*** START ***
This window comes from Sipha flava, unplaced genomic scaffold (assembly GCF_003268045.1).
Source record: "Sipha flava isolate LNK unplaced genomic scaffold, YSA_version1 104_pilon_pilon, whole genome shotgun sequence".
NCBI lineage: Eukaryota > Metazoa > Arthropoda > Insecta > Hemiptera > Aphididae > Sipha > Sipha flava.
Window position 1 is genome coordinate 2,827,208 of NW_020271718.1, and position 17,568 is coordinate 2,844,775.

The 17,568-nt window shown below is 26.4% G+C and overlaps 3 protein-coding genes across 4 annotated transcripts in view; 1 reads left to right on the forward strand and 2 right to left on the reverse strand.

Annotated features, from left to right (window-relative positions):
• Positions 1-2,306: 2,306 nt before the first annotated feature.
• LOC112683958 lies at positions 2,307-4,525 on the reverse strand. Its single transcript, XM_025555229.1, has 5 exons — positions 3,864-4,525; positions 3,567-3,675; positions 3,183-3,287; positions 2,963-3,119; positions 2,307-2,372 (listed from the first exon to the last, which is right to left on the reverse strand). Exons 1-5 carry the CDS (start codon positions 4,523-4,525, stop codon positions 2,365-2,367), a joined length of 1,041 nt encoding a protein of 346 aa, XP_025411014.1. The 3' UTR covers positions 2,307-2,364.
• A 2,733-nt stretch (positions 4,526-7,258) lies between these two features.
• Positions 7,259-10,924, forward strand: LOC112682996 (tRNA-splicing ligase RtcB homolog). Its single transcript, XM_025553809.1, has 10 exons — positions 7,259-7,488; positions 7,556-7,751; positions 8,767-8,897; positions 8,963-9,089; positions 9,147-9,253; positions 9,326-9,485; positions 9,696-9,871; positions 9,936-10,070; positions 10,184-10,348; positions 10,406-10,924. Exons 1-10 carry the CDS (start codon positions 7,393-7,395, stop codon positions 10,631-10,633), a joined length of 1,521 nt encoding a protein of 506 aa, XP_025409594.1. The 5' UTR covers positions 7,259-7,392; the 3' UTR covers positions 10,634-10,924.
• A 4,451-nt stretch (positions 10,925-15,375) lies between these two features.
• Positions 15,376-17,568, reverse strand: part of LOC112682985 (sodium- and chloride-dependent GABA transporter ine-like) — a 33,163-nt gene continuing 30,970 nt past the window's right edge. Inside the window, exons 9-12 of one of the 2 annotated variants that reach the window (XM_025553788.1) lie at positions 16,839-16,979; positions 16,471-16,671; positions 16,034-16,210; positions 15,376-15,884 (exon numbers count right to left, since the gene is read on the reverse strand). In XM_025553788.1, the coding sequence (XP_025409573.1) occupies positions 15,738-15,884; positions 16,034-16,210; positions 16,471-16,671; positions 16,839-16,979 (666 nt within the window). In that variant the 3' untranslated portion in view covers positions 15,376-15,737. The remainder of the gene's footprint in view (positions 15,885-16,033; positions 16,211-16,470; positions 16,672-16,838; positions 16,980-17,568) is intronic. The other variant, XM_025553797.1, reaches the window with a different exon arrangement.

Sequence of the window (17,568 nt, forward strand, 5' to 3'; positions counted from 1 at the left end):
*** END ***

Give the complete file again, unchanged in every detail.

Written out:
This window comes from Sipha flava, unplaced genomic scaffold (assembly GCF_003268045.1).
Source record: "Sipha flava isolate LNK unplaced genomic scaffold, YSA_version1 104_pilon_pilon, whole genome shotgun sequence".
NCBI lineage: Eukaryota > Metazoa > Arthropoda > Insecta > Hemiptera > Aphididae > Sipha > Sipha flava.
Window position 1 is genome coordinate 2,827,208 of NW_020271718.1, and position 17,568 is coordinate 2,844,775.

The 17,568-nt window shown below is 26.4% G+C and overlaps 3 protein-coding genes across 4 annotated transcripts in view; 1 reads left to right on the forward strand and 2 right to left on the reverse strand.

Annotated features, from left to right (window-relative positions):
• Positions 1-2,306: 2,306 nt before the first annotated feature.
• LOC112683958 lies at positions 2,307-4,525 on the reverse strand. Its single transcript, XM_025555229.1, has 5 exons — positions 3,864-4,525; positions 3,567-3,675; positions 3,183-3,287; positions 2,963-3,119; positions 2,307-2,372 (listed from the first exon to the last, which is right to left on the reverse strand). Exons 1-5 carry the CDS (start codon positions 4,523-4,525, stop codon positions 2,365-2,367), a joined length of 1,041 nt encoding a protein of 346 aa, XP_025411014.1. The 3' UTR covers positions 2,307-2,364.
• A 2,733-nt stretch (positions 4,526-7,258) lies between these two features.
• Positions 7,259-10,924, forward strand: LOC112682996 (tRNA-splicing ligase RtcB homolog). Its single transcript, XM_025553809.1, has 10 exons — positions 7,259-7,488; positions 7,556-7,751; positions 8,767-8,897; positions 8,963-9,089; positions 9,147-9,253; positions 9,326-9,485; positions 9,696-9,871; positions 9,936-10,070; positions 10,184-10,348; positions 10,406-10,924. Exons 1-10 carry the CDS (start codon positions 7,393-7,395, stop codon positions 10,631-10,633), a joined length of 1,521 nt encoding a protein of 506 aa, XP_025409594.1. The 5' UTR covers positions 7,259-7,392; the 3' UTR covers positions 10,634-10,924.
• A 4,451-nt stretch (positions 10,925-15,375) lies between these two features.
• Positions 15,376-17,568, reverse strand: part of LOC112682985 (sodium- and chloride-dependent GABA transporter ine-like) — a 33,163-nt gene continuing 30,970 nt past the window's right edge. Inside the window, exons 9-12 of one of the 2 annotated variants that reach the window (XM_025553788.1) lie at positions 16,839-16,979; positions 16,471-16,671; positions 16,034-16,210; positions 15,376-15,884 (exon numbers count right to left, since the gene is read on the reverse strand). In XM_025553788.1, the coding sequence (XP_025409573.1) occupies positions 15,738-15,884; positions 16,034-16,210; positions 16,471-16,671; positions 16,839-16,979 (666 nt within the window). In that variant the 3' untranslated portion in view covers positions 15,376-15,737. The remainder of the gene's footprint in view (positions 15,885-16,033; positions 16,211-16,470; positions 16,672-16,838; positions 16,980-17,568) is intronic. The other variant, XM_025553797.1, reaches the window with a different exon arrangement.

Sequence of the window (17,568 nt, forward strand, 5' to 3'; positions counted from 1 at the left end):